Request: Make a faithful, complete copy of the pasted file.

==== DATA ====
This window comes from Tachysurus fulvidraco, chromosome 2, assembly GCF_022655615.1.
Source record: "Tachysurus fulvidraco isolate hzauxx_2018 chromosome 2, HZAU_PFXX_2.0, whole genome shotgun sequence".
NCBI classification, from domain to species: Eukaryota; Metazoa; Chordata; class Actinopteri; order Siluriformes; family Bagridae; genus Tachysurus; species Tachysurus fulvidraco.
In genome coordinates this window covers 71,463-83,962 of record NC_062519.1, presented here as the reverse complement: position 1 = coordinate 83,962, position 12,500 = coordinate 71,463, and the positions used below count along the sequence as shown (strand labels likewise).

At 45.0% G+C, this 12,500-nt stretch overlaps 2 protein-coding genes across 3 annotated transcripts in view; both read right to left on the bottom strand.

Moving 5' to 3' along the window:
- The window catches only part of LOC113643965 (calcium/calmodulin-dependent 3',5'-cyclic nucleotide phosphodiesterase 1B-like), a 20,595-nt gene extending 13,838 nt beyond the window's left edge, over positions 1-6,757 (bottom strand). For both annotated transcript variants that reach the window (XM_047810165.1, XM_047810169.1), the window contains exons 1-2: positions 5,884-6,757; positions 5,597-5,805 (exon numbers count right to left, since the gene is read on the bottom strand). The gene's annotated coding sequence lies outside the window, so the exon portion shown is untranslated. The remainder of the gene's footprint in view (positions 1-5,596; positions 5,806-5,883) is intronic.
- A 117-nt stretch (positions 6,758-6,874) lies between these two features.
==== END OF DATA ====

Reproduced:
This window comes from Tachysurus fulvidraco, chromosome 2, assembly GCF_022655615.1.
Source record: "Tachysurus fulvidraco isolate hzauxx_2018 chromosome 2, HZAU_PFXX_2.0, whole genome shotgun sequence".
NCBI classification, from domain to species: Eukaryota; Metazoa; Chordata; class Actinopteri; order Siluriformes; family Bagridae; genus Tachysurus; species Tachysurus fulvidraco.
In genome coordinates this window covers 71,463-83,962 of record NC_062519.1, presented here as the reverse complement: position 1 = coordinate 83,962, position 12,500 = coordinate 71,463, and the positions used below count along the sequence as shown (strand labels likewise).

At 45.0% G+C, this 12,500-nt stretch overlaps 2 protein-coding genes across 3 annotated transcripts in view; both read right to left on the bottom strand.

Moving 5' to 3' along the window:
- The window catches only part of LOC113643965 (calcium/calmodulin-dependent 3',5'-cyclic nucleotide phosphodiesterase 1B-like), a 20,595-nt gene extending 13,838 nt beyond the window's left edge, over positions 1-6,757 (bottom strand). For both annotated transcript variants that reach the window (XM_047810165.1, XM_047810169.1), the window contains exons 1-2: positions 5,884-6,757; positions 5,597-5,805 (exon numbers count right to left, since the gene is read on the bottom strand). The gene's annotated coding sequence lies outside the window, so the exon portion shown is untranslated. The remainder of the gene's footprint in view (positions 1-5,596; positions 5,806-5,883) is intronic.
- A 117-nt stretch (positions 6,758-6,874) lies between these two features.